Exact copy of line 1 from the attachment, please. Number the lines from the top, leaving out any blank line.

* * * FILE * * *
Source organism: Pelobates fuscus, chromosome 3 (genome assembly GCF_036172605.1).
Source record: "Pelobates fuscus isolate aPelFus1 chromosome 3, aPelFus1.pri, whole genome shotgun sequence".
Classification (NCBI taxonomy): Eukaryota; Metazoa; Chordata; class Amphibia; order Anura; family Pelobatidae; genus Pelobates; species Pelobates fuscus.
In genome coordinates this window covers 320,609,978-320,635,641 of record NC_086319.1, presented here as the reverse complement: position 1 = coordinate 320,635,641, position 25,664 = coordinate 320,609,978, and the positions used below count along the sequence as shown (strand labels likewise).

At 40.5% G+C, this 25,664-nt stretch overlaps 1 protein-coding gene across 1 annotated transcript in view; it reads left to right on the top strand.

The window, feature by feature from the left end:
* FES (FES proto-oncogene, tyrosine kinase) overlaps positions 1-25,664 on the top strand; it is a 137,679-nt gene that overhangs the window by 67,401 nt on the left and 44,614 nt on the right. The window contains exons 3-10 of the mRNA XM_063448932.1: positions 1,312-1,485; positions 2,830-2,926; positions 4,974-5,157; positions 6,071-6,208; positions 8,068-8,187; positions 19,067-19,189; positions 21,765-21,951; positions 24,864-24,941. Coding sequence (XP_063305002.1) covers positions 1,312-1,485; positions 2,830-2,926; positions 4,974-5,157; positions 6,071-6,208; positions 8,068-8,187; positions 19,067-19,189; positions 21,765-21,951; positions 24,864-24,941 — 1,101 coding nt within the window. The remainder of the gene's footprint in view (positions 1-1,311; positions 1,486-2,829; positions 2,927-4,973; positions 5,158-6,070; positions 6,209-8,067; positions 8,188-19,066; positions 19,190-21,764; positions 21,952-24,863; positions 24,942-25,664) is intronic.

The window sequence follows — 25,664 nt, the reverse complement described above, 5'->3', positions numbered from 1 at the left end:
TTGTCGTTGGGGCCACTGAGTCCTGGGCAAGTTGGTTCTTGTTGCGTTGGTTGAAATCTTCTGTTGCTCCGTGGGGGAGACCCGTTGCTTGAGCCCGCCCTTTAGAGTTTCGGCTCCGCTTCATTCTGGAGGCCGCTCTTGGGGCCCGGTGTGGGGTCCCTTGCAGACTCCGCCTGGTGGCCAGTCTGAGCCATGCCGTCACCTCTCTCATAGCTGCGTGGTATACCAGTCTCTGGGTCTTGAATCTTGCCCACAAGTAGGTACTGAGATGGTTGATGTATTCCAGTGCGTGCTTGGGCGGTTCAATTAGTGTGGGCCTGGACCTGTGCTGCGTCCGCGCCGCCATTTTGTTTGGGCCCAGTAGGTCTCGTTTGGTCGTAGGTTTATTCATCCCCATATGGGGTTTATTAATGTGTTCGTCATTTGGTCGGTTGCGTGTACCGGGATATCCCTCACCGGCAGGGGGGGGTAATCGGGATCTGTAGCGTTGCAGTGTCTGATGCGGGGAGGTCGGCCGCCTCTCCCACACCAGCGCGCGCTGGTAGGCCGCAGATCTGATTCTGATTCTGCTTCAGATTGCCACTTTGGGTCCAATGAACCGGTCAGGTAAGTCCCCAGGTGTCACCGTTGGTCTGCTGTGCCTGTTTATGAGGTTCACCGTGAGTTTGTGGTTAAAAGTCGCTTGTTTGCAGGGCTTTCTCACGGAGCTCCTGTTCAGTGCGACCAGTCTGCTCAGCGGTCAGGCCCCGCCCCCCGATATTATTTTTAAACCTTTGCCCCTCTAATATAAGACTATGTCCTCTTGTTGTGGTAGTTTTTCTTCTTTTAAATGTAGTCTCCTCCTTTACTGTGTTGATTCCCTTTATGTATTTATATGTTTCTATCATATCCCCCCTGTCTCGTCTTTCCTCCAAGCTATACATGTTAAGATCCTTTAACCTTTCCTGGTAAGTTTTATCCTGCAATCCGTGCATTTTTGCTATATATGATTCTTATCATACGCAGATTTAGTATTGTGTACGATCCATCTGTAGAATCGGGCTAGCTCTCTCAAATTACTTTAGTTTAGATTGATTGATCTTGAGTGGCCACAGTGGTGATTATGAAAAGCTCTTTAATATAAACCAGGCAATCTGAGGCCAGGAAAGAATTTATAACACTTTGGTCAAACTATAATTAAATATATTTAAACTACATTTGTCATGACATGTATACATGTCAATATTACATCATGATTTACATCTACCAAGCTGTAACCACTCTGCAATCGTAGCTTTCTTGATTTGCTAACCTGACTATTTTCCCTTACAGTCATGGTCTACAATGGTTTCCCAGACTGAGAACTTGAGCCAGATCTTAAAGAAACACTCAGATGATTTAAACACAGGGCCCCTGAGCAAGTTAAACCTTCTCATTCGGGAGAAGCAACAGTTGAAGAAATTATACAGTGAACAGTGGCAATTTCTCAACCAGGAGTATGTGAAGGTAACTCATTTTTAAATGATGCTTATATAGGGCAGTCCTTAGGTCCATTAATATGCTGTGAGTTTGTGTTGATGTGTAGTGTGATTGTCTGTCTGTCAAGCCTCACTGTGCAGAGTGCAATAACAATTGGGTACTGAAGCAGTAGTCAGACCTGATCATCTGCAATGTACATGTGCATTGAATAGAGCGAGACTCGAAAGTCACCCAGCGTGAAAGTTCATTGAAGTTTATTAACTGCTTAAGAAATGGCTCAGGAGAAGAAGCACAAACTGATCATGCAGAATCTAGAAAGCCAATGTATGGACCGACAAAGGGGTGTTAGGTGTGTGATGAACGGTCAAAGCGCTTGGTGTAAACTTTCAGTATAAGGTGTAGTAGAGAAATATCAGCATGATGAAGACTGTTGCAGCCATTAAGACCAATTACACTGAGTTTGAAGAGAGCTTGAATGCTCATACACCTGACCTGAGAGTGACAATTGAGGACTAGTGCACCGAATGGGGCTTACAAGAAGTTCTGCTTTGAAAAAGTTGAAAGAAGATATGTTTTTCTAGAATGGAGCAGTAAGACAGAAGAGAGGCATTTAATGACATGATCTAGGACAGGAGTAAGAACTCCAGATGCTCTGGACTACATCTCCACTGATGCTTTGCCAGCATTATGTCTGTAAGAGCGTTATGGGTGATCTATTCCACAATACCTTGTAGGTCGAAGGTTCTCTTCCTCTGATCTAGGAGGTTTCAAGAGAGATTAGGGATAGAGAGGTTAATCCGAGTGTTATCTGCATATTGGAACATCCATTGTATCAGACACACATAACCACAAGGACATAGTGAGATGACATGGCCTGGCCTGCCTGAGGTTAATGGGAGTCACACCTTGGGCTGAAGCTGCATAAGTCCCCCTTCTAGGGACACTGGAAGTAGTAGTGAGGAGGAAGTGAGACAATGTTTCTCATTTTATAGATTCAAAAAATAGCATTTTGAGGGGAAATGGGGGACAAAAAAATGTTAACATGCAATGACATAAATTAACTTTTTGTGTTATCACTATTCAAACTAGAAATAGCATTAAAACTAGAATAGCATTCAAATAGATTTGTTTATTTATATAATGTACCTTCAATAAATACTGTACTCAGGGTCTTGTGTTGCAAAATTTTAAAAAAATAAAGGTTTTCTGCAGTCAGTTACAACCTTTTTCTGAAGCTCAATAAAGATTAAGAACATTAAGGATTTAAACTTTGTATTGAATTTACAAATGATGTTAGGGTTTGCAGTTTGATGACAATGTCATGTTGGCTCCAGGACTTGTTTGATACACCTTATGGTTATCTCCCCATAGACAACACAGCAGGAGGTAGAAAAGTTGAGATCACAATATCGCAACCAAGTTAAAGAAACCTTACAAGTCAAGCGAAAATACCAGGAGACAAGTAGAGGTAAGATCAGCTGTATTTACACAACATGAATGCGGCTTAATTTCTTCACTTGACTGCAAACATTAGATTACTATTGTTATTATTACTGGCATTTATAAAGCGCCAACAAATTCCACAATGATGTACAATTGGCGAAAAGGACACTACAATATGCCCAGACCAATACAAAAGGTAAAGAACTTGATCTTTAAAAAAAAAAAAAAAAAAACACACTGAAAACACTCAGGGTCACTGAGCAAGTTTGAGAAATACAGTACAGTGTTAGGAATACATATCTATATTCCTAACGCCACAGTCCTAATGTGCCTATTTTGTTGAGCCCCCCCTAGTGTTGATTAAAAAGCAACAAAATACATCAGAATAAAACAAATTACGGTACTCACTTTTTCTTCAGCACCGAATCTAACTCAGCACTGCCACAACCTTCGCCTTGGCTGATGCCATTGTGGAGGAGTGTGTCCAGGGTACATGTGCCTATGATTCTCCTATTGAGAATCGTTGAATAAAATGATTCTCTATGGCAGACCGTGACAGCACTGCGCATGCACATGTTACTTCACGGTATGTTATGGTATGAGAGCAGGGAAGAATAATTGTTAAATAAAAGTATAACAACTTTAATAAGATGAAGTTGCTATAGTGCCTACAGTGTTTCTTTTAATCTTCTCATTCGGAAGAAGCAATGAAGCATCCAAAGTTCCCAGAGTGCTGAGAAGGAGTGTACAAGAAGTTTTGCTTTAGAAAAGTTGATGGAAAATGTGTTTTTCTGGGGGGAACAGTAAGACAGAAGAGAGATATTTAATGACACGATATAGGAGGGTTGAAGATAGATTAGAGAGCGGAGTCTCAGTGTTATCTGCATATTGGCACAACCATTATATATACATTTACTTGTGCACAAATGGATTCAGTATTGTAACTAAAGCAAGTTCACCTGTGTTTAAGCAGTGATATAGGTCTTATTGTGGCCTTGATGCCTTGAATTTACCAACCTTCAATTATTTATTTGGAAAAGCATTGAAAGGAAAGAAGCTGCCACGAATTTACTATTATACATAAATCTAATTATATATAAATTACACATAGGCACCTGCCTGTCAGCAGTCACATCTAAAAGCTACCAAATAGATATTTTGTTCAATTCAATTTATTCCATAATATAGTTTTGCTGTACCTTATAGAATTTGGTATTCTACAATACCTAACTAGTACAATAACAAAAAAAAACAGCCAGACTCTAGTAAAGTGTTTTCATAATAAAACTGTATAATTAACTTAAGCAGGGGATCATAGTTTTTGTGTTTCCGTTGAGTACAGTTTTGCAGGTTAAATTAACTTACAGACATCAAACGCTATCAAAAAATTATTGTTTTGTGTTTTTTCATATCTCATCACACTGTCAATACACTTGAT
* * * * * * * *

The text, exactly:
Source organism: Pelobates fuscus, chromosome 3 (genome assembly GCF_036172605.1).